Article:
She stood up before he did, realising that she had put on the trousers that made her bum look such a way that warranted compliments from strangers on the street. Her latest catch was a group of men on top of a scaffold. Still got it. She gave him a few turns as she rose as if to look for the bathroom. He never did stare at her, she thought. As she decided she did, in fact, need the bathroom, he felt more and more that what he had been missing was the thing that had walked off into the ladies. She lost contact pretty quickly after university and moved abroad for a new job, and they never talked about why she had fled so rapidly. He was pretty sure of her romantic loneliness during university, and how she was never even vaguely interested in the male offerings of their friendship group. Whilst he spent three years picking and choosing the girls he wanted to casually date — ‘the fuck and chuck,’ they used to call it — she never felt the physical or sexual confidence he so vehemently appropriated. With loud shirts and perfectly dried hair, he would engage his eyes with theirs, and the girls would cluster around him like piglets.

As they strolled through their streets, around restaurants and pubs they used to meet for drinks during the holidays, they fell into step with one another and immediately he felt more comfortable in her presence. Free from the social clutches of lunch and the claustrophobic restaurant, he felt his shoulders relax and his body decided what to say before his mind could stop him.

"So, how would you rate our first official date?"

Apprehensively, she fell back into their old habit of laughing about being in love with one another. "Food was great, the company less so. I think I’ll just go on Tinder," smiling with her teeth.

"I agree. Whoever thought we’d be a good match for one another is off their rocker."

Rolling her eyes, she sighed at him, looking forward into the traffic as they crossed the road to the park. As if they had switched to automatic, they sat on the nearest bench and faced each other.

"No, but seriously, it’s really good to see you. Let’s not do that again."

They sat in silence for a while, both thinking of how they got into this situation, and he wondered if he should start a conversation about her student loan.

"I always thought we would happen, at some point or another. But you never even once tried to kiss me."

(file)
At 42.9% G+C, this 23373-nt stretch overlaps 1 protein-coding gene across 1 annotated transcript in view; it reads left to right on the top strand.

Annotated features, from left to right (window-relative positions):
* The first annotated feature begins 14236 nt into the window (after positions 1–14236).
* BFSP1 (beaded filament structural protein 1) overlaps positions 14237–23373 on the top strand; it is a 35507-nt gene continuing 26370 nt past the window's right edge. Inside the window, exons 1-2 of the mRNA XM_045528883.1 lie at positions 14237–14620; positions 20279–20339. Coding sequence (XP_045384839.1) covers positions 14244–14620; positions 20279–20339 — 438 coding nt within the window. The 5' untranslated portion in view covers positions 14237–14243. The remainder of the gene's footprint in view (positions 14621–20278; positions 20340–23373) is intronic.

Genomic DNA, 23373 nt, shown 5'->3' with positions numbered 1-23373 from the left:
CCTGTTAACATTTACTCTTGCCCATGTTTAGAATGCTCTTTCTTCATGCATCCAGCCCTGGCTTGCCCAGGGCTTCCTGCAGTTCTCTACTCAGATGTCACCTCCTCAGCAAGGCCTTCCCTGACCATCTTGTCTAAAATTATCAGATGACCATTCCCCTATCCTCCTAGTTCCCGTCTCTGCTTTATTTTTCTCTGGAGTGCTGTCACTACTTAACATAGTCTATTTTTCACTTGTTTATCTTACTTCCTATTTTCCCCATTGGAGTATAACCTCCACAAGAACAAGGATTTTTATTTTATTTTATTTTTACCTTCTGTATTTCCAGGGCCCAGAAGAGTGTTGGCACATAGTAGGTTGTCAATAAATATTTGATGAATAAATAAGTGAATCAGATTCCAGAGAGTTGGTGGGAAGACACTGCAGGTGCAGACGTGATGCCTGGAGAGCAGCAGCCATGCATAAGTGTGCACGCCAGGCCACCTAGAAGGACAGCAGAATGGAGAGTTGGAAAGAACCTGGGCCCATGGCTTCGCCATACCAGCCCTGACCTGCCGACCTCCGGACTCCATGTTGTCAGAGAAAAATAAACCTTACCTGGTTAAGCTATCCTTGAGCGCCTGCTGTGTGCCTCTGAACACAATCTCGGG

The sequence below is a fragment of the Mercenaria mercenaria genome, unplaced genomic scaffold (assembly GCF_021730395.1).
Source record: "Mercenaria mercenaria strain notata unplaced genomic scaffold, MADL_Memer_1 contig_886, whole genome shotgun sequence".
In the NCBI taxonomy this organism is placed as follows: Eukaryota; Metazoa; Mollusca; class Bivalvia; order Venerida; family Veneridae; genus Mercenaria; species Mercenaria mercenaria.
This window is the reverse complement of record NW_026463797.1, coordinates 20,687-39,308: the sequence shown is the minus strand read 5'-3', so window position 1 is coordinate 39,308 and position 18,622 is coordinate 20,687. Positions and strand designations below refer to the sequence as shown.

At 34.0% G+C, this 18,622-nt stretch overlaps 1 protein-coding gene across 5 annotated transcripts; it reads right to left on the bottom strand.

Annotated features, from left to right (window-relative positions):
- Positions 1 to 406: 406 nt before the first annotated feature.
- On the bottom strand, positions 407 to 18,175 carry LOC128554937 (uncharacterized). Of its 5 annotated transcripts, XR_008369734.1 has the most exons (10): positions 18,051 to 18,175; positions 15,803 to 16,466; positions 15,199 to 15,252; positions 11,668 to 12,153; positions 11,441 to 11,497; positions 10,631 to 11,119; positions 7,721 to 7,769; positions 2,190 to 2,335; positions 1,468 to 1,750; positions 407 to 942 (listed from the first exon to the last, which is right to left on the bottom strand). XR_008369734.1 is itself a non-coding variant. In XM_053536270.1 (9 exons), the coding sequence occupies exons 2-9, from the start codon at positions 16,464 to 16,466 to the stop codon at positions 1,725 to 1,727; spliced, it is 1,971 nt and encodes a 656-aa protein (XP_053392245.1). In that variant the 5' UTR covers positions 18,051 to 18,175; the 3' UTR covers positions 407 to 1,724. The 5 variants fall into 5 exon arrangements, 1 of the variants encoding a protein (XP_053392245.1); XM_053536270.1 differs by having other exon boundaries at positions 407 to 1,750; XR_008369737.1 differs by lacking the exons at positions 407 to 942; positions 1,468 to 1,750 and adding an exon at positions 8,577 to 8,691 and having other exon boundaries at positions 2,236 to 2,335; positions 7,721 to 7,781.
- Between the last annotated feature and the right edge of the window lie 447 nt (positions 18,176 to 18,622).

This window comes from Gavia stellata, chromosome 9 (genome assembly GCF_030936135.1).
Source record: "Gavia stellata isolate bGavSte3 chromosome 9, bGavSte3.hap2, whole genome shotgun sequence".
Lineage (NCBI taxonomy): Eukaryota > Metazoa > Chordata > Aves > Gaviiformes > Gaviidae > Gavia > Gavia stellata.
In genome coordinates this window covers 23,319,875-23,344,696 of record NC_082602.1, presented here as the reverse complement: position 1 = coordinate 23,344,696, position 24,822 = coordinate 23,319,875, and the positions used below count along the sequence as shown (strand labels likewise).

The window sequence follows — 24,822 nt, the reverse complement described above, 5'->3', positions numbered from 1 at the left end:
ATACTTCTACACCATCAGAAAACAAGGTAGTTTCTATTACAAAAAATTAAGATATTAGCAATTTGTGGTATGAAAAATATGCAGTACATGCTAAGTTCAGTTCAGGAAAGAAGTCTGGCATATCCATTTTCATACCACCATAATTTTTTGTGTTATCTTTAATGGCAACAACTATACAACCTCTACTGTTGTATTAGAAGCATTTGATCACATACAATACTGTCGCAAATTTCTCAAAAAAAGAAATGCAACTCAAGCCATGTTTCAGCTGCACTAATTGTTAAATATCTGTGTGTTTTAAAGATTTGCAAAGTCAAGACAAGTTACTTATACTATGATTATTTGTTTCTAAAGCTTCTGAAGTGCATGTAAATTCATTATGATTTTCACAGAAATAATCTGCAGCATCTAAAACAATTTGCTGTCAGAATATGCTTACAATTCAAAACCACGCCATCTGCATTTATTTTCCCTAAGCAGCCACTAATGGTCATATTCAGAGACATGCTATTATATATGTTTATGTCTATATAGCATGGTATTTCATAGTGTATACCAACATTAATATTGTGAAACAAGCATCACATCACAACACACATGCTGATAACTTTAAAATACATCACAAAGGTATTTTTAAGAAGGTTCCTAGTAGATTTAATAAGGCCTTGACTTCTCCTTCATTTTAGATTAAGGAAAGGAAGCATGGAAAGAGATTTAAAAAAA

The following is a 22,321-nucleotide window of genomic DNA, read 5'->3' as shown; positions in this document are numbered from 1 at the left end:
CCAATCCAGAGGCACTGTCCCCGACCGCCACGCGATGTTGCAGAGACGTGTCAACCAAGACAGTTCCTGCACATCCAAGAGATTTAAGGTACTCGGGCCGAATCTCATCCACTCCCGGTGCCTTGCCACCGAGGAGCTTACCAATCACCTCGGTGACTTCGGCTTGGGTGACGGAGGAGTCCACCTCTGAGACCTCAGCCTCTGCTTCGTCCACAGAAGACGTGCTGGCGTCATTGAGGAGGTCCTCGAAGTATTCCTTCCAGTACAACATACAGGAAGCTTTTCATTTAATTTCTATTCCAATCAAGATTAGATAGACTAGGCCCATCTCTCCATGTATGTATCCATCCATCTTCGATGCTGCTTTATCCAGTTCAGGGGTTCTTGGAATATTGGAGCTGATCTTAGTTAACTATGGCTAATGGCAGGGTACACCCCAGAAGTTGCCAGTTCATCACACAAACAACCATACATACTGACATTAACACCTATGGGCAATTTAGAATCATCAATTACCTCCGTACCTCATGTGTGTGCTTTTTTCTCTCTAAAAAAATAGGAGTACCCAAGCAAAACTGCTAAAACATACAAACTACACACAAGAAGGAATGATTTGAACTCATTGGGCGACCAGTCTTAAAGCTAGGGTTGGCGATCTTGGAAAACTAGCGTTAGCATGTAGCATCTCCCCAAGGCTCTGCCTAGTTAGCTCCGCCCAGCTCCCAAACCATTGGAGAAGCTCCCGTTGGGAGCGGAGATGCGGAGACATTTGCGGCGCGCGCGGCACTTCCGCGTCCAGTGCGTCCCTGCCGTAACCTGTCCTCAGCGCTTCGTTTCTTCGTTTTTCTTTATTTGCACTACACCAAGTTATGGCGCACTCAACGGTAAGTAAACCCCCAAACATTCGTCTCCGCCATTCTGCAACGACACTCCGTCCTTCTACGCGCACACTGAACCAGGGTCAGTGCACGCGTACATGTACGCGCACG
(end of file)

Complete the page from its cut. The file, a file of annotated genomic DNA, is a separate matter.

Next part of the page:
He paused and tried to concentrate on a point somewhere between her eyebrow and her freckle, not quite meeting her eye. His whole body had suddenly been placed onto a very fast-moving train.

"I never thought you wanted me to."

"Why did you ask me to lunch?" Indignance was rising in her chest, the unfairness of life and inconvenient timing rearing their heads.

"Because I missed you! I wanted to see how you were doing!"


He wanted to grab her, lay her down on the bench and shout in her face. They had both grown up, and yet all he wanted to do was scream at her like a child.

"You always did have perfect timing."

In her mind's eye, every drink, every pub, every cup of tea, every walk flipped before her like a deck of cards. Every time he had joked about her being the mother of his children. Every time he had kissed her on the cheek. Every time one of his friends had made a joke about them getting together — or his best friend calling him drunk at 3 AM paranoid that his ex-girlfriend (her) would end up with him. Never getting too close, and never straying too far, for three years. They denied what was so clear to their friends, and it seemed criminal that nobody had told them what was so obvious to everyone else. It was a desire that wasn’t easily put out by a one night stand and a kiss on the cheek, sex that would satiate their curiosity for one another, and a vow to never mention again. It was a slow, cool love, a love that would burn on a blue gas stove even when the kitchen light had been switched off.

But he watched her leave, in those jeans he always slipped a glance at when he was sure she wasn’t looking. She walked away from him for an inordinate amount of time, her figure minimising against the burning red of the sun, and away from the cool light of the vanishing day.

Phoenix Blackley
Phoenix Blackley
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Phoenix Blackley